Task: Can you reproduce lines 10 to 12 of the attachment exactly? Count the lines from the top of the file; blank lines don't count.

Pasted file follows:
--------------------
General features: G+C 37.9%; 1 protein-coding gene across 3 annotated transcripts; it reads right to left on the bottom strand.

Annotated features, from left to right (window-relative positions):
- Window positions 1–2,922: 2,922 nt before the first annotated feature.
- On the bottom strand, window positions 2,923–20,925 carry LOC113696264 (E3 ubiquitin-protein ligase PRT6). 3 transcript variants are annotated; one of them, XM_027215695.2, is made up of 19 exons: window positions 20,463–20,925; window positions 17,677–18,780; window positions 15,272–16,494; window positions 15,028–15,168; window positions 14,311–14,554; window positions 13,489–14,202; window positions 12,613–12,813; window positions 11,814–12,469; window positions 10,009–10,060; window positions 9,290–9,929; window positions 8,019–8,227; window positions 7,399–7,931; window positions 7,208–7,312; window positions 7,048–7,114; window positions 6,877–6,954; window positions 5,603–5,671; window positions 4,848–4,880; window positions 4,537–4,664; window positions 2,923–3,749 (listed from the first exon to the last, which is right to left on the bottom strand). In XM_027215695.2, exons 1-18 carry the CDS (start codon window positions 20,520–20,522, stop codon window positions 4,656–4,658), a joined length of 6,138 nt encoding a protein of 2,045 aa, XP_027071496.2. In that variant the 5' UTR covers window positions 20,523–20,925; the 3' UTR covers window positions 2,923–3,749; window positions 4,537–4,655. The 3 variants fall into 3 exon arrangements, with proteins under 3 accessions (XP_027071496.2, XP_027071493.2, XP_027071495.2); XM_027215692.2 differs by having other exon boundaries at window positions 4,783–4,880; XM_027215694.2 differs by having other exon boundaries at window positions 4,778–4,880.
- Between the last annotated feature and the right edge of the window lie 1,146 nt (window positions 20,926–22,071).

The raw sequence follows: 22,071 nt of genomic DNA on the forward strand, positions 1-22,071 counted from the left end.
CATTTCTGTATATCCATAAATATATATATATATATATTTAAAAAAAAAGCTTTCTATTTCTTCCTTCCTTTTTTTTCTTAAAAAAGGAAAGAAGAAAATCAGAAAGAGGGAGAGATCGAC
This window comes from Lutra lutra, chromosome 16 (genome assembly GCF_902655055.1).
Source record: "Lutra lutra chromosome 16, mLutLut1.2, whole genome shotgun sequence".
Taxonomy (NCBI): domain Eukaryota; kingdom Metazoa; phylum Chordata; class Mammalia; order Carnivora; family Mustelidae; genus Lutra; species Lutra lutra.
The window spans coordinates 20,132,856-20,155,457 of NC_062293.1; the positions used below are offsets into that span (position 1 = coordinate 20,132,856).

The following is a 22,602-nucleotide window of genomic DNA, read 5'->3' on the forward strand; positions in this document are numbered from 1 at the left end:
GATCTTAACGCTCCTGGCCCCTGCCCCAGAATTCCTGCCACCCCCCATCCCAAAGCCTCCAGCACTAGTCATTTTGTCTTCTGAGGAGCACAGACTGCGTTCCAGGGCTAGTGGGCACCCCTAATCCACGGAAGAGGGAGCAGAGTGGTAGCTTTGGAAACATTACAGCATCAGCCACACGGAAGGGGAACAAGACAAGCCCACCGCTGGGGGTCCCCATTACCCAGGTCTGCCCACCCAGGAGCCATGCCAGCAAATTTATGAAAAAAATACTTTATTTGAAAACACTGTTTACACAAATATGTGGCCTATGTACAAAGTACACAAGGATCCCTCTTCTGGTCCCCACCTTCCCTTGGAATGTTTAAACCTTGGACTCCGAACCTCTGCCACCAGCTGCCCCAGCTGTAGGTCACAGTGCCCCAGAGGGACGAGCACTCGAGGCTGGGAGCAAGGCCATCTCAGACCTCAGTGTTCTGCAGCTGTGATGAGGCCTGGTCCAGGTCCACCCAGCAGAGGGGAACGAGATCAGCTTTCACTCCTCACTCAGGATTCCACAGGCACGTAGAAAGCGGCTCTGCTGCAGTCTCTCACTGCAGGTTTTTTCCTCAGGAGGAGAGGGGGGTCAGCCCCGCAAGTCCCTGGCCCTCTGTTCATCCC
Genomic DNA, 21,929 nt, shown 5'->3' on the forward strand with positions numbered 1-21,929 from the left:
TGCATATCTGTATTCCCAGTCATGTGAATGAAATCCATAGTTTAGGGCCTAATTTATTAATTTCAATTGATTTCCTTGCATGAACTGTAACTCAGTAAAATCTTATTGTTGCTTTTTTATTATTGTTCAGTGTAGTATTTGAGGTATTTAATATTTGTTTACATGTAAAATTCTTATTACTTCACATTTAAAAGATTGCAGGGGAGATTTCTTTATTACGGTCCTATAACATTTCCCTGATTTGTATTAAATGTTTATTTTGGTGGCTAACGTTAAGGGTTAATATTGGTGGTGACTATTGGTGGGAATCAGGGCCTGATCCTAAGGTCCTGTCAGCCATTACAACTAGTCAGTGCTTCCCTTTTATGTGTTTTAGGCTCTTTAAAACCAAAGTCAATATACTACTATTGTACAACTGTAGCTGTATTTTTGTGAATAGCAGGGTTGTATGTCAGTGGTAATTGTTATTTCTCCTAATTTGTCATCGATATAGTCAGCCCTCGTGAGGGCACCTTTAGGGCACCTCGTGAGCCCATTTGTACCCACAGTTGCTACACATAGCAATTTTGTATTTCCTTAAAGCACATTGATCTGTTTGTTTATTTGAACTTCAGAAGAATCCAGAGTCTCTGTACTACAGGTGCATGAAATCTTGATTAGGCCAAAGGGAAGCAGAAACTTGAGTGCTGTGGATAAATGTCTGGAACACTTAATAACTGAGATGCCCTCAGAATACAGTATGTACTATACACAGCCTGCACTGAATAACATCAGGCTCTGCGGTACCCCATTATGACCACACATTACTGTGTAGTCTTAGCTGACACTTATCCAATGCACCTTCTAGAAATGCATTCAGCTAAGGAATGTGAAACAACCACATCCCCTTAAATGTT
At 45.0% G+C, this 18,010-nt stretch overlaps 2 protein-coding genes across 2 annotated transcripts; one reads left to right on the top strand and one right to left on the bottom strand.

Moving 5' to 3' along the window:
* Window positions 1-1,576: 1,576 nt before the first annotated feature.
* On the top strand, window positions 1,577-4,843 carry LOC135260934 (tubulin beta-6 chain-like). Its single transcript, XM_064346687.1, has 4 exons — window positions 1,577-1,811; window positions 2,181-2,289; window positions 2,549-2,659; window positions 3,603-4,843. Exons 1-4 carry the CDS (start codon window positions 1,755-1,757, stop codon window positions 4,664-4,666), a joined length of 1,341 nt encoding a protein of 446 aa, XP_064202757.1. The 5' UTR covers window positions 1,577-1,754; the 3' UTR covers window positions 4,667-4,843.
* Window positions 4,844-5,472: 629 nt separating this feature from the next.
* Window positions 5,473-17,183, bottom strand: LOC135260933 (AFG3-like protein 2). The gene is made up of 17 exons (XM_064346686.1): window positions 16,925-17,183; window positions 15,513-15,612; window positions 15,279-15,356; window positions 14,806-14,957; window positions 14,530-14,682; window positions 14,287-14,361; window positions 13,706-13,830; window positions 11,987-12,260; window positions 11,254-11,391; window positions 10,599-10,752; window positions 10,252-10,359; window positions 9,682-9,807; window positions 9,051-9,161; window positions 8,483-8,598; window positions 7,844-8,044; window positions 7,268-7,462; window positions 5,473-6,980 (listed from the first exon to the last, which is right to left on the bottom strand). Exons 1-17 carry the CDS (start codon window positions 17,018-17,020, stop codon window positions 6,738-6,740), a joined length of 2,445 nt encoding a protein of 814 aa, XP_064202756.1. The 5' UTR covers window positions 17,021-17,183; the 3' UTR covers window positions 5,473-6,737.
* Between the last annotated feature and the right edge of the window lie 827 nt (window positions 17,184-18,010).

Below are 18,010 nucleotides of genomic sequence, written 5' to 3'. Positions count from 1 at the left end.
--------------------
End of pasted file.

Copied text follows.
Taxonomy (NCBI): domain Eukaryota; kingdom Metazoa; phylum Chordata; class Mammalia; order Carnivora; family Mustelidae; genus Lutra; species Lutra lutra.
The window spans coordinates 20,132,856-20,155,457 of NC_062293.1; the positions used below are offsets into that span (position 1 = coordinate 20,132,856).

The following is a 22,602-nucleotide window of genomic DNA, read 5'->3' on the forward strand; positions in this document are numbered from 1 at the left end: